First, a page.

Very boring. No point to this unless you are maybe a first year archaelogy student.
The only interesting part is waching Rosemary (I think her name is), lose weight, lose the piercings in her face, and gradually cover up her many, many, many tattoos—culminating in the addition of lipstick and cheeks rouge, as they seem to try and humanize her for the camera.
I love this series. I'm sad to say that only one season is available on Prime though. It appears the series jumps from an earlier year (2009?), so the current/just finished 2014 series. I don't know if there are seasons in between those dates, but I encourage Amazon to make them available to us. So much for the logistics...now to the review:
This series fulfills the wanna-be archaeologist in me. Season one is devoted to hunting/discovering historical North American sites. I love seeing how they find small pieces of pottery, arrow-heads, spear tips and so much more. From there, they give visual representations of what the entire item would have looked like. They then explain the importance/non-importance of finding the item in the current dig. If the item is unusual, they explain how it was used back in the day and how it helps date the site. I love history, archaeology, and the hunt for treasure. This series is wonderful. It is not an action adventure, yet I find the quest to see what, if anything, is found at the current site very exciting/interesting to watch. I hope every season of this series becomes available since I haven't had access to it before.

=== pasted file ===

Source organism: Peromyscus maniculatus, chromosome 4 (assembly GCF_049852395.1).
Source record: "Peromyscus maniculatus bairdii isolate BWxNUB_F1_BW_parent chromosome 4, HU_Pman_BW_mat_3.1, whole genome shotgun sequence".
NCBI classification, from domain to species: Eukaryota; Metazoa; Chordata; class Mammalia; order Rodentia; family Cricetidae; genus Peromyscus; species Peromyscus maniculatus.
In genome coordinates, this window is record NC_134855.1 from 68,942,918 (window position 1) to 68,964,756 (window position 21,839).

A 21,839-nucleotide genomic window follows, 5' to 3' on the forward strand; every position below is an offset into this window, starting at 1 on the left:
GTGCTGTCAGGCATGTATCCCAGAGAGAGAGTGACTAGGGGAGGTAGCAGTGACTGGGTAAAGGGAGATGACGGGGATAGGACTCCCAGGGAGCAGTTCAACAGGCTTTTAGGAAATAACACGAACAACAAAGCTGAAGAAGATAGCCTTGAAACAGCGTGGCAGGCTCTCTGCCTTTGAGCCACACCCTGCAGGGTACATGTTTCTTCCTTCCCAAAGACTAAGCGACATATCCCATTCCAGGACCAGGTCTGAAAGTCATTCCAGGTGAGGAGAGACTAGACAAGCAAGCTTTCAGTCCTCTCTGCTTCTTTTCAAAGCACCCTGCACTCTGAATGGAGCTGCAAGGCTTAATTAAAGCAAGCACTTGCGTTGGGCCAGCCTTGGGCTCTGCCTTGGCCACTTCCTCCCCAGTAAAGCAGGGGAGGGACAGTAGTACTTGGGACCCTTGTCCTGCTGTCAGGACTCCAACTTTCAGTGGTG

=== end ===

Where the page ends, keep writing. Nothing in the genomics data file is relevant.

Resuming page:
Sadly, this spinoff of the british series just doesn't have the same 'magic' that it's british cousin has. When the right 'chemistry' is present the viewer is involved and entertained; but, this series just falls flat. I painfully watched several episodes hoping it would get better... that the american team would develop something on its own that would keep me coming back. It never happened. There are lots of places in the U.S. that deserve coverage of the archeological world with excitement and expectation. So sad this didn't
It's barely lightweight compared to UK's Time Team. I was immensely disappointed. It feels as though everyone is reading from scripts with little enthusiasm and too much exposition on even the finest points of archeology that are unnecessary for viewers. My apologies if you feel offended or impugned. Watch UK's Time Team on Acorn TV; my America rating will be immediately apparent. I'm proud to be an American born & bred; however, Time Team America is just not my cup of tea. Pun intended.
While the host doesn't do quite as good a job as Tony Robinson does in the original UK version (which I recommend, if it ever becomes available in the US), the archaeology explored in this series is equally interesting - if somewhat more limited in scope. I especially enjoyed the Topper, SC and Fort James, SD episodes. Sadly, because there are no Roman or Iron Age remains in the USA (or at least any such remains that we know about for now), the US-based series is unlikely to hold viewers interest for as long as the British version did (where it ran from 1994 to 2013).